Outsourced – In a roundabout way to happiness

Outsourced - In a roundabout way to happiness

Outsourced – In a roundabout way to happiness

  When Nokia announced earlier this year to close its factory in Bochum and to produce its phones now available in Romania, called Finance Minister Peer Steinbrueck, the decision of the Finnish mobile phone group’s aptly as a “caravan capitalism.” The relocation of manufacturing plants and jobs to cheaper overseas manufacturing has long been on the agenda of our global economy. Another example is the call center in India to hit where the Indian counterparts nights around the ears to alert the American people to sell online products, insurance and pensions over the phone. The debut film Outsourced – In a roundabout way to happiness / Outsourced by John Jeffcoat is a wonderful comedy that gives an insight into this environment with all its inter-cultural obstacles.

In the center of attention is the 32-year-old Todd Anderson (Josh Hamilton), who works as a department manager in a call center in Seattle. Right at the beginning of the film he learns from his boss Dave (Matt Smith) that his entire department from savings reasons to be outsourced to India. Faced with the decision either to be unemployed and lose his company stock or worked there his successors, including new staff, Todd decides to India. And do not go quite as comfortable traveling to New Gharapuri, a small town near Mumbai. There he is taken by his successor overjoyed Puro (Asif Basra) in the reception that it accommodates place in the booked hotel at his Aunt Aunti Ji (Sudha Shivpuri). And as it is now time for the Indians is common, he will once squeezed. Whether he was married, how much they earn, etc. Todd takes a banana peels into the next, but he quickly learns about the Indian traditions, such as that is eaten in India only with the right hand, the left is impure.

Throughout the film stumbles Todd of a faux pas on the next, but that’s just delicious, which makes up the comedy. Todd is a very sympathetic contemporary, and so it deprives him of his transgressions is not bad, especially not if it was even been to India and may have experienced the same thing. The Indians are gentle with him, they only require that he should learn more about India.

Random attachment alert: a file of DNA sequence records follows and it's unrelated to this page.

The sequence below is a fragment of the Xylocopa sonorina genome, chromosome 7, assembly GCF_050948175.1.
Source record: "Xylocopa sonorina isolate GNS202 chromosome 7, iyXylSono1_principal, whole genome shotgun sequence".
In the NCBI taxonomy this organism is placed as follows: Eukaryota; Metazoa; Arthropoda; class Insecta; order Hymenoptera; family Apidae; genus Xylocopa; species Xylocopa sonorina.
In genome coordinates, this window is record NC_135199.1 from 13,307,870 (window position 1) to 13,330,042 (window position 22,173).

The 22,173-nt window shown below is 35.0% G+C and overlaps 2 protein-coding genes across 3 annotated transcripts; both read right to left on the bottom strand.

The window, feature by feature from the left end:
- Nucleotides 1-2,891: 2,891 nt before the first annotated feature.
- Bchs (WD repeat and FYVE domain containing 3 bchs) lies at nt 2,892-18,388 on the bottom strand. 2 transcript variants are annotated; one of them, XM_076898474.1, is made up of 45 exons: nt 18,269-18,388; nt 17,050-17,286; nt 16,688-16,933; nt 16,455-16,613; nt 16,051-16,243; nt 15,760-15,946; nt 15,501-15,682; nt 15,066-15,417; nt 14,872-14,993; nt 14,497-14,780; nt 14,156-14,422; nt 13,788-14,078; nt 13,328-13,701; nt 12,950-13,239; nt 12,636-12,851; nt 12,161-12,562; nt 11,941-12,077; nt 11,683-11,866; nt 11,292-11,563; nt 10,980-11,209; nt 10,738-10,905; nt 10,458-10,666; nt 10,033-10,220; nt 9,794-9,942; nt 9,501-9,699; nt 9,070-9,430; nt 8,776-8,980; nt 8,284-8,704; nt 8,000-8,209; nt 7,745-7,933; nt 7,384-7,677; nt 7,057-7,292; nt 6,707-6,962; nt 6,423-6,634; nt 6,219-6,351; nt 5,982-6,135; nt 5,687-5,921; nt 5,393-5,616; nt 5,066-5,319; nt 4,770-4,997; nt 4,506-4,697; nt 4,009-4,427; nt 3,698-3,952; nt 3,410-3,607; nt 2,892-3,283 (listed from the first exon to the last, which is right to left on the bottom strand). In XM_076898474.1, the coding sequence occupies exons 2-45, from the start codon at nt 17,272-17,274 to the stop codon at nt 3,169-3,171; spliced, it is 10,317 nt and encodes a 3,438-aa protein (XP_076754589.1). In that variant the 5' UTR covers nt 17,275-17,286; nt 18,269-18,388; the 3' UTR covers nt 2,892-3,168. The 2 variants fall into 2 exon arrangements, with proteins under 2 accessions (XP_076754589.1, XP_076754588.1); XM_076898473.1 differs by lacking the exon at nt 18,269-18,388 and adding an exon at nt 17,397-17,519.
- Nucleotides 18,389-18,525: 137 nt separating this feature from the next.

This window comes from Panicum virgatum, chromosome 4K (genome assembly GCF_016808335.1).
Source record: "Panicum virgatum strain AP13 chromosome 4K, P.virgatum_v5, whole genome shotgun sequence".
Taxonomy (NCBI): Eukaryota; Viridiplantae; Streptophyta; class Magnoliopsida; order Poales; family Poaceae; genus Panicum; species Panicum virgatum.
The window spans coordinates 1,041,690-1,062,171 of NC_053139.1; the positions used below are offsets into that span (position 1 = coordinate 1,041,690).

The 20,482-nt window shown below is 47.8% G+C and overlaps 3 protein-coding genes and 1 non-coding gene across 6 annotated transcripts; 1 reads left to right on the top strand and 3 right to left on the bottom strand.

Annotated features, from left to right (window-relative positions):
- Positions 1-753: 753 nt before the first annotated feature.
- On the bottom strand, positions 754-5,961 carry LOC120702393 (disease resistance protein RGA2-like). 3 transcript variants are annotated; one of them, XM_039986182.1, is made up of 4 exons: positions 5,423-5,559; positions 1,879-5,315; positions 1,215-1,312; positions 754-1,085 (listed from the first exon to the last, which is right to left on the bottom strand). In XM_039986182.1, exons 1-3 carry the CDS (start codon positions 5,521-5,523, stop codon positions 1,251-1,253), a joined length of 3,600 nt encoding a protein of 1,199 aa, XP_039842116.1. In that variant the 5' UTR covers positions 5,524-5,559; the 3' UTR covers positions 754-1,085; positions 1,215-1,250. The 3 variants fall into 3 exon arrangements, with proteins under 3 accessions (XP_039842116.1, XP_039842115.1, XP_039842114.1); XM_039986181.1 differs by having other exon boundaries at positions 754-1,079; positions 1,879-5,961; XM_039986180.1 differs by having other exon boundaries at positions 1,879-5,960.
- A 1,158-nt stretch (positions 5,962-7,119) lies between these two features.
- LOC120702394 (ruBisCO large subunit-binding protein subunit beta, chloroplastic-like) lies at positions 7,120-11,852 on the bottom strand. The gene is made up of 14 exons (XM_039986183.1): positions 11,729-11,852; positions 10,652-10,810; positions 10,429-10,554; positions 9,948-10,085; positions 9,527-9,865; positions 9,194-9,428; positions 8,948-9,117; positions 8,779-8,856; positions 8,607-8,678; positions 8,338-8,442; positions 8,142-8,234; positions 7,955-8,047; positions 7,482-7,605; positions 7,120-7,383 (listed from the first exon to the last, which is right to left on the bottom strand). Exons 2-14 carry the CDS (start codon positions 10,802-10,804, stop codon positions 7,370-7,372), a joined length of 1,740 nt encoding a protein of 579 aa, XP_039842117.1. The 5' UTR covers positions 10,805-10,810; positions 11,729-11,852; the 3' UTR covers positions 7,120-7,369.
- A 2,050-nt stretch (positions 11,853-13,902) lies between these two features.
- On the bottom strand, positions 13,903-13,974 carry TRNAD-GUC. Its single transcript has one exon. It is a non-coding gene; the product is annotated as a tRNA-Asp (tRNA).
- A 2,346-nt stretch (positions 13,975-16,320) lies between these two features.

The call center is supposed to bring Todd into shape by the average MPA) (minute per Order of telephone orders from 15 to 6.0 minutes is, looking from the outside but like a half-finished shell is inside but equipped with modern technology. What Todd finds there, shocked him: a windowless office with supposedly aspiring Indians, who are with their work but still far from the organizational goals. Because Todd will not hang eternally fixed in India, he tries to be everything they can to trim the staff to “Americans”, for debate and the wording of the sales agents crucial for business. But that alone is not enough, the MPA decreases only slowly and Todd must understand, finally, that he and his American approaches not get far. It is, finally, “The Indian Way”, which gives him access to the employees and their abilities only really cranks. Do not defend yourself against India, is an advice of a fellow countryman, who helps Todd to finally deal with India on foot. Then everything runs like clockwork, the MPA is to six, the employees are happy, Todd, as well – until one day his boss Dave is quite unexpectedly at the station and announced new plans for the call center. The caravan will move on …

Outsourced – In a roundabout way to happiness / Outsourced captures a wonderful way, which probably everybody experiences traveling to India for the first time. Whether you love or hate the country, it is probably the most distinguished minds, one thing is certain: a culture shock is guaranteed. This chaos, which lurks at every corner, all overused in extreme form, smells, sounds, all the senses are. If you can not enter into it, one has little fun. Like Darjeeling Limited (2007) by Wes Anderson’s John Jeffcoat studied the impact of two cultures, but it is with him intelligent and sensitive, while Anderson’s cartoon characters rather similar, and embody the stupid Americans in the East.

If more than working in Indian call centers, and especially wants to know what kind of people who do this job, should leave without seeing the documentary John & Jane (2005) by Ashim Ahluwalia. The film is a wonderful complement to John Jeff Coats comedy.

(Katrin Knauth)

Title: Outsourced -) In a roundabout way to happiness Original Title: Outsourced Country of production: USA Year of production: 2006 (# length: ( #) 102 (min) of material: Academy Films / Twentieth Century Fox

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